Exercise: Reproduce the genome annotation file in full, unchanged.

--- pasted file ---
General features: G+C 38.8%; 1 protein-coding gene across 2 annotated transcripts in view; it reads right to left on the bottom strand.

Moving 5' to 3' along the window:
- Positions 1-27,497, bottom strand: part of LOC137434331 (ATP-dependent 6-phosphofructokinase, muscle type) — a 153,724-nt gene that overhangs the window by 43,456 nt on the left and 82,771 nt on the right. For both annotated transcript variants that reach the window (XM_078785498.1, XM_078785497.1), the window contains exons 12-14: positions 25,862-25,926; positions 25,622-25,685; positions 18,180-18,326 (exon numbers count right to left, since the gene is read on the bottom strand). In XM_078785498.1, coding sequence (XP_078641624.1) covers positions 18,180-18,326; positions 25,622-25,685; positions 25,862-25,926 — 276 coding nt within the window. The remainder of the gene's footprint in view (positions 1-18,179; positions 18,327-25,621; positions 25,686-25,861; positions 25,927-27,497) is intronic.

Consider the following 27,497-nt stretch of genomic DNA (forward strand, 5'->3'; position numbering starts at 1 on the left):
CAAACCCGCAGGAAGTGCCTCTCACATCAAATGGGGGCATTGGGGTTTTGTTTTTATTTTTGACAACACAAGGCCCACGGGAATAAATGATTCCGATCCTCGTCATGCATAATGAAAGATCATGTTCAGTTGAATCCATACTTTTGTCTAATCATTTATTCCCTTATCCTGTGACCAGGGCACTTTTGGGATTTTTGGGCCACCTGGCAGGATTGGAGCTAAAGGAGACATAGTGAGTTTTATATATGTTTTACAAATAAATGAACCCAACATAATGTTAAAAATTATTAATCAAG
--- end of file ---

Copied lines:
General features: G+C 38.8%; 1 protein-coding gene across 2 annotated transcripts in view; it reads right to left on the bottom strand.

Moving 5' to 3' along the window:
- Positions 1-27,497, bottom strand: part of LOC137434331 (ATP-dependent 6-phosphofructokinase, muscle type) — a 153,724-nt gene that overhangs the window by 43,456 nt on the left and 82,771 nt on the right. For both annotated transcript variants that reach the window (XM_078785498.1, XM_078785497.1), the window contains exons 12-14: positions 25,862-25,926; positions 25,622-25,685; positions 18,180-18,326 (exon numbers count right to left, since the gene is read on the bottom strand). In XM_078785498.1, coding sequence (XP_078641624.1) covers positions 18,180-18,326; positions 25,622-25,685; positions 25,862-25,926 — 276 coding nt within the window. The remainder of the gene's footprint in view (positions 1-18,179; positions 18,327-25,621; positions 25,686-25,861; positions 25,927-27,497) is intronic.

Consider the following 27,497-nt stretch of genomic DNA (forward strand, 5'->3'; position numbering starts at 1 on the left):
CAAACCCGCAGGAAGTGCCTCTCACATCAAATGGGGGCATTGGGGTTTTGTTTTTATTTTTGACAACACAAGGCCCACGGGAATAAATGATTCCGATCCTCGTCATGCATAATGAAAGATCATGTTCAGTTGAATCCATACTTTTGTCTAATCATTTATTCCCTTATCCTGTGACCAGGGCACTTTTGGGATTTTTGGGCCACCTGGCAGGATTGGAGCTAAAGGAGACATAGTGAGTTTTATATATGTTTTACAAATAAATGAACCCAACATAATGTTAAAAATTATTAATCAAG